The book narrates the life of Anna Wulf, an independent writer, communist and in a certain way a feminist. She has a dear friend, Molly. I found this friendship to be dysfunctional, or at least to accentuate the dysfunctional personalities of both women individually, which causes great damage to them and their children. The entire book is narrated by Anna. It is not divided in titles or chapters, which made the reading difficult. However, it is interesting how the author changes subjects, dividing the book in notebooks, black, red, yellow and blue. It is still disorganised, as she changes subjects and colours as she writes, but one can follow the sequence of the changes when getting used to what she is talking about.

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City of girls —By Elizabeth Gilbert

Book Review

Rating: 5 out of 5.

The book starts with the protagonist, Vivian Morris, writing a letter to Angela, a secondary character. I have always cherished whoever can write a letter, as I do not know many people who can actually do it. At this point of the book Vivian has aged and she is planning to recall her own story only to answer one single question from Angela. “Vivian, Angela wrote, “given that my mother has passed away, I wonder if you might now feel comfortable telling me what you were to my father?”

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The Goldfinch —By Donna Tartt

Rating: 3.5 out of 5.

Book Reviews

It is the story of Theodore Decker, a boy from New York. His life was full of obstacles since the very beginning. A good boy that had to shape himself into the different circumstances that were occurring in his life. He had a loving mother and this was the refreshing part of his beginnings. But this love had to mix with an alcoholic and indifferent father, who fortunately abandoned them when Theo was in his teenage years. However, life fell apart when his mother died during an explosion in the Metropolitan Museum, where they were looking for his mother’s favourite Dutch exposition that included the Goldfinch. Theo, injured but conscious, stole the painting from the museum, under the advice of a dying man who was also visiting the exposition with his niece.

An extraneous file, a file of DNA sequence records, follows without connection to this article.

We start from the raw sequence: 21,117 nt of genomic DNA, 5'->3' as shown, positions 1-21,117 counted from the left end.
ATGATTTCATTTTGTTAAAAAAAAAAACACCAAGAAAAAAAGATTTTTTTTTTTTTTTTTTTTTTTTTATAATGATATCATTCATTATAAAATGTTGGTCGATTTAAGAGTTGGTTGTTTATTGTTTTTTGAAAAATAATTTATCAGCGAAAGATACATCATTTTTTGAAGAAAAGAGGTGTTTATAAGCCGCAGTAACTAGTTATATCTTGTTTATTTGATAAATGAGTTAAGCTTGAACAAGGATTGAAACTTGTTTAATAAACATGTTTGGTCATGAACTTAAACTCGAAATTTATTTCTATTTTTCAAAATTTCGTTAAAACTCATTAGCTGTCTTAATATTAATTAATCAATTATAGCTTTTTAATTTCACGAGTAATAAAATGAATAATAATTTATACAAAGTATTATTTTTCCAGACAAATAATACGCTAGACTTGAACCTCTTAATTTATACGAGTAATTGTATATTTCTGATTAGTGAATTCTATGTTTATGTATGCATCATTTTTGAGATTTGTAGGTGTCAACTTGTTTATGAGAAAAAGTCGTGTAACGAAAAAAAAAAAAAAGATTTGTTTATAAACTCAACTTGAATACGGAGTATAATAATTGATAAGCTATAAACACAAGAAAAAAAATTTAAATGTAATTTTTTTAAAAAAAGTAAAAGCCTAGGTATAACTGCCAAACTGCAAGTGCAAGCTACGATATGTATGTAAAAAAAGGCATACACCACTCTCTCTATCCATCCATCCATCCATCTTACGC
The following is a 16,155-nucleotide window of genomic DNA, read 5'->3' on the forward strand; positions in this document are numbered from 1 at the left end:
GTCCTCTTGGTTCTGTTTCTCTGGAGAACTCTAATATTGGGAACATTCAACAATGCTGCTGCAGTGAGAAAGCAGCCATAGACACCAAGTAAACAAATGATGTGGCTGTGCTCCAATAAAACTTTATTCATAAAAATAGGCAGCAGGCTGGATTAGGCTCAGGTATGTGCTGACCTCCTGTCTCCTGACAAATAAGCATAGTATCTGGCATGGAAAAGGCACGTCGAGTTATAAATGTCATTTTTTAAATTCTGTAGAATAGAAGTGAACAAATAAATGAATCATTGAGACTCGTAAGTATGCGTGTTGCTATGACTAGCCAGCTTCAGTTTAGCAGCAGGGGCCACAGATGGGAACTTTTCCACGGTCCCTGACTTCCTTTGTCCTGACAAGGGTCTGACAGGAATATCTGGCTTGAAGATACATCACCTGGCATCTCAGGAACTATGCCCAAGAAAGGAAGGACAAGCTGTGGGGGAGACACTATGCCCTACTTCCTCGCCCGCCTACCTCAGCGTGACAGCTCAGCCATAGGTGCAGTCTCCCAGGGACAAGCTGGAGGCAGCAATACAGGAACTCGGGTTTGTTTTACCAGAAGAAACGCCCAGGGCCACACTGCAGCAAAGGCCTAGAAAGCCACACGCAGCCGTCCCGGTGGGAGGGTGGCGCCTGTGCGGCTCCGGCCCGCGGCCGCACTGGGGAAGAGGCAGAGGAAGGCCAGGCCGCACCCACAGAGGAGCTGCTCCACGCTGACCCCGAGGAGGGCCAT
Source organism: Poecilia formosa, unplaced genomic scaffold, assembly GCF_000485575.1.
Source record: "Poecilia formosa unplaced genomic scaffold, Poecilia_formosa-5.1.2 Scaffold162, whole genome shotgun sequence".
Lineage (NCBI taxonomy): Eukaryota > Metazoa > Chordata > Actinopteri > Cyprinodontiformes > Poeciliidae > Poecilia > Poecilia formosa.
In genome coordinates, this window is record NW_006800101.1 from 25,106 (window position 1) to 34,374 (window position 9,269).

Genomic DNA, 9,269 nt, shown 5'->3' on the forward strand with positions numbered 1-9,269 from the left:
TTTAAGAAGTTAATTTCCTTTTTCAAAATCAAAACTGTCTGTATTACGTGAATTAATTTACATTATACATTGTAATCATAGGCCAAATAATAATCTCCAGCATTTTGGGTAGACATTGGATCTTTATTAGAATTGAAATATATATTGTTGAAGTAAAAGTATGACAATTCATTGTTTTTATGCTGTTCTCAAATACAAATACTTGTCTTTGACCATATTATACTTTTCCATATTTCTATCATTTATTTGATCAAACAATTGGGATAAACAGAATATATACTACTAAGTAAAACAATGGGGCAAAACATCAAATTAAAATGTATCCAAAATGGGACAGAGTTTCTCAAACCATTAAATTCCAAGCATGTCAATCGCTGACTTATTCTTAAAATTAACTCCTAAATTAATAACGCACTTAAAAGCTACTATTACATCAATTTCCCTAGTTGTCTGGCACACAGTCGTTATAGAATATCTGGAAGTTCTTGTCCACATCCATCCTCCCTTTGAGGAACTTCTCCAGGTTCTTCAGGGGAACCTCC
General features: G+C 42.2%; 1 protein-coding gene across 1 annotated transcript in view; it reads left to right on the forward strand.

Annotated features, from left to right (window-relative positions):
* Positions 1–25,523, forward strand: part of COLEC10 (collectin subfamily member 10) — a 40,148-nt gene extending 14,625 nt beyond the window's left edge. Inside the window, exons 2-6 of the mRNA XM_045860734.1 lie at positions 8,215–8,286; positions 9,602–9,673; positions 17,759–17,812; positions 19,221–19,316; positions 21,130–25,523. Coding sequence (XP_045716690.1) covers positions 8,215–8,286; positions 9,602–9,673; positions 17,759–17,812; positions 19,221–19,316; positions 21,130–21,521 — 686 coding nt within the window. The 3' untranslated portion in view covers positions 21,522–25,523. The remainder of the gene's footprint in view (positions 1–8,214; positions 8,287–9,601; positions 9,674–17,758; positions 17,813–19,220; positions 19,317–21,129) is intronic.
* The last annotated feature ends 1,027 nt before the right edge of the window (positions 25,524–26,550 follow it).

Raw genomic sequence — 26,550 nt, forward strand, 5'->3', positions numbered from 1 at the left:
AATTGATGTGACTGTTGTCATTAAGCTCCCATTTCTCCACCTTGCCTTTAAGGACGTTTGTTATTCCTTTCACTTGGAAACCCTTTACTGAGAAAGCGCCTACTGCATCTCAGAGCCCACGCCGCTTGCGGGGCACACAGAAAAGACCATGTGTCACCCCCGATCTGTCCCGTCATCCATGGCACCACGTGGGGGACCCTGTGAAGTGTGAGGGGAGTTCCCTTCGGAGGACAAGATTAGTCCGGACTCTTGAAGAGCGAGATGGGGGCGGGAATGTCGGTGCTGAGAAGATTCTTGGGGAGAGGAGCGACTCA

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Agent Running in the Field- By John LeCarré

Book Reviews

Rating: 3.5 out of 5.

I must say I love spy novels, those that are really classic style, where the incumbents communicate leaving special bags in shopping malls, or a red x on a rubbish bin in the middle of the street, or use braille on a paper that has been ironed against a piece of cloth. And John LeCarré was the special guy for these type of novels. I read this book because I saw his interview in the Spanish Newspaper El Pais —his real name is David John Moore Cornwell—. He was brilliant. I loved his political audacity, the way he critized his government, nothing politically-correct-out-of-the-sort. Being part of the MI6 in the 1950s and 1960s, he had great material to outsmart his critics and better yet to fed his novels.

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Love in the Time of Cholera —By Gabriel Garcia Marquez

Book Reviews

Rating: 5 out of 5.

It is an outstanding novel. Published in 1985, it is an open window to Garcia Marquez own story. It is based on the romantic love between his parents and all the obstacles they had to overcome to end up being together, with some variations. In the novel, Florentino Ariza, the telegraphist, witnessed how his long time love, Fermina Daza, slipped through his fingers after his love letters chased her for endless months through the whole territory of Colombia. Fermina Daza was taken away by his father, on a long trip on mule, trying to extinguish that flame of love, and he succeeded. When Fermina returned to their home town she saw him and was disappointed. She punished him with an absolute indifference for more than fifty years.